Evidence growing of a link between Astrazeneca vaccine and extremely rare blood clots

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Evidence is growing that the occurrence of a number of extremely rare blood clot events among people who have had the AstraZeneca coronavirus vaccine is “causally related”, a scientist has said.

However The Medicines and Healthcare Products Regulatory Agency (MHRA) says the benefits continue to outweigh any risk.

Other countries including Germany, France, the Netherlands and Canada have restricted the vaccine's use only to older people.

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The agency said on Thursday that it had identified 30 cases of rare blood clot events among people in the UK who had received the AstraZeneca jab, following similar reports from Germany.

Professor Paul Hunter, a medical microbiologist at the University of East Anglia, told the BBC Radio 4 Today programme: “It is not uncommon to get clusters of rare events purely by chance.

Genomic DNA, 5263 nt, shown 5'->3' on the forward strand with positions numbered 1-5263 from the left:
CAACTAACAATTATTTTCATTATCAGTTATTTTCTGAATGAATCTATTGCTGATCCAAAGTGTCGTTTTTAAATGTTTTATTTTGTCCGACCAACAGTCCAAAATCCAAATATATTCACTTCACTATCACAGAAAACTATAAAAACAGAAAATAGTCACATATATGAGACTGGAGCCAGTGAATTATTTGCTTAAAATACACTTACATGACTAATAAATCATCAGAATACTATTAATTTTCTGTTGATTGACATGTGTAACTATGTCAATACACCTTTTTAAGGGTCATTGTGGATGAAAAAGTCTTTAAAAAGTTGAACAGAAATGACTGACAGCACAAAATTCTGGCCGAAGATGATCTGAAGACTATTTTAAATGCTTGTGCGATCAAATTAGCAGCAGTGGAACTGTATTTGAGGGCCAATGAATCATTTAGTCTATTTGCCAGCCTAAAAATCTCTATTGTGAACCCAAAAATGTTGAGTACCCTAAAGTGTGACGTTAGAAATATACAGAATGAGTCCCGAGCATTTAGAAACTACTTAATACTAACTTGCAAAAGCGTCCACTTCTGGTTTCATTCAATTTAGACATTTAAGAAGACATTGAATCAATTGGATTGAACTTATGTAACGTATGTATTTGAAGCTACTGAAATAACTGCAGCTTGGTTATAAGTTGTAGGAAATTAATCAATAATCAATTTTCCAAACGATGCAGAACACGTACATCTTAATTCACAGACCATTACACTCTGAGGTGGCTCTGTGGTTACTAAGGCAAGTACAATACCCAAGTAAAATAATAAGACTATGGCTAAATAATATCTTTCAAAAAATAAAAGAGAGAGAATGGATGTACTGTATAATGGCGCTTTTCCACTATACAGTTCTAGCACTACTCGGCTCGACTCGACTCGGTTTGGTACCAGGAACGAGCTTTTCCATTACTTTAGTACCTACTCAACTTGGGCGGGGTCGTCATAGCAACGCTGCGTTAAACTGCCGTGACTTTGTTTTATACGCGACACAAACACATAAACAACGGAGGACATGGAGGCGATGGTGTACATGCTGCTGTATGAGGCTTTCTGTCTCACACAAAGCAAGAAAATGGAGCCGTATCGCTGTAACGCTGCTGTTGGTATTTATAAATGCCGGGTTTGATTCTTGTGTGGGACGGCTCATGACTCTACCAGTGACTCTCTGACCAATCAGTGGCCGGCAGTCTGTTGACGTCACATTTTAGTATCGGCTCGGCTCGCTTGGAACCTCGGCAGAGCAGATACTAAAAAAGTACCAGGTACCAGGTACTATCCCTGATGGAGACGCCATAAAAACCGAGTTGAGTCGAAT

“But, once you find that cluster in one population and it then crops up in another – such as previously in the German and now in the English – then I think the chances of that being a random association is very, very low.

“Clearly more work needs to be done, but I think the evidence is shifting more towards it being causally related at the moment.”

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However he said that the risks of taking the AstraZenca vaccine were still far outweighed by the risks of not getting the jab.

“The chance of dying if you don’t have the vaccine is many times greater than the risk of dying from CVT (cerebral venous thrombosis) after the AstraZeneca vaccine, even if it does turn out, as I suspect it will, that this link is causal,” he said.

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